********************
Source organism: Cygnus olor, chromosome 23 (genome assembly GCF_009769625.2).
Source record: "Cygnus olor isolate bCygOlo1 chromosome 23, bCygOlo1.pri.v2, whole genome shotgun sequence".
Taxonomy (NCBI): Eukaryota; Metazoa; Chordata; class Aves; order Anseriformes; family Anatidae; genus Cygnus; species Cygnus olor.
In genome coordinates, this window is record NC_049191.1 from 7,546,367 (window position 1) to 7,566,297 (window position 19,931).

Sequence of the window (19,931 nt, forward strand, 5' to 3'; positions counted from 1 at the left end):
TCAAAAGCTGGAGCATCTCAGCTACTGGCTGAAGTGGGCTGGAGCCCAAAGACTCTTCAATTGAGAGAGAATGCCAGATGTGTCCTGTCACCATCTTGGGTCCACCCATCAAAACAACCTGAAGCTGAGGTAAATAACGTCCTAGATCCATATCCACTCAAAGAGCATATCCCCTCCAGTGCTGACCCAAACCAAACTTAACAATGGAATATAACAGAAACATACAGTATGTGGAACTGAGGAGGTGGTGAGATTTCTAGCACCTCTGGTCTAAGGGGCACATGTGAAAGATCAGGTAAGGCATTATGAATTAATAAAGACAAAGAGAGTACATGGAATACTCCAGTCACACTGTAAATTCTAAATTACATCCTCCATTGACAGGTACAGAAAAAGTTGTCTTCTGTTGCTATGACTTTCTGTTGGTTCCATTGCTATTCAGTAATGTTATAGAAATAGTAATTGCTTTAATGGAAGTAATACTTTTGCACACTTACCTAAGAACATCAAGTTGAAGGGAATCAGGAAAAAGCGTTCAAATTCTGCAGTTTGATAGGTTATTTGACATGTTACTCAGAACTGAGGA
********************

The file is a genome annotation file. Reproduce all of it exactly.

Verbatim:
Source organism: Cygnus olor, chromosome 23 (genome assembly GCF_009769625.2).
Source record: "Cygnus olor isolate bCygOlo1 chromosome 23, bCygOlo1.pri.v2, whole genome shotgun sequence".
Taxonomy (NCBI): Eukaryota; Metazoa; Chordata; class Aves; order Anseriformes; family Anatidae; genus Cygnus; species Cygnus olor.
In genome coordinates, this window is record NC_049191.1 from 7,546,367 (window position 1) to 7,566,297 (window position 19,931).

Sequence of the window (19,931 nt, forward strand, 5' to 3'; positions counted from 1 at the left end):
TCAAAAGCTGGAGCATCTCAGCTACTGGCTGAAGTGGGCTGGAGCCCAAAGACTCTTCAATTGAGAGAGAATGCCAGATGTGTCCTGTCACCATCTTGGGTCCACCCATCAAAACAACCTGAAGCTGAGGTAAATAACGTCCTAGATCCATATCCACTCAAAGAGCATATCCCCTCCAGTGCTGACCCAAACCAAACTTAACAATGGAATATAACAGAAACATACAGTATGTGGAACTGAGGAGGTGGTGAGATTTCTAGCACCTCTGGTCTAAGGGGCACATGTGAAAGATCAGGTAAGGCATTATGAATTAATAAAGACAAAGAGAGTACATGGAATACTCCAGTCACACTGTAAATTCTAAATTACATCCTCCATTGACAGGTACAGAAAAAGTTGTCTTCTGTTGCTATGACTTTCTGTTGGTTCCATTGCTATTCAGTAATGTTATAGAAATAGTAATTGCTTTAATGGAAGTAATACTTTTGCACACTTACCTAAGAACATCAAGTTGAAGGGAATCAGGAAAAAGCGTTCAAATTCTGCAGTTTGATAGGTTATTTGACATGTTACTCAGAACTGAGGA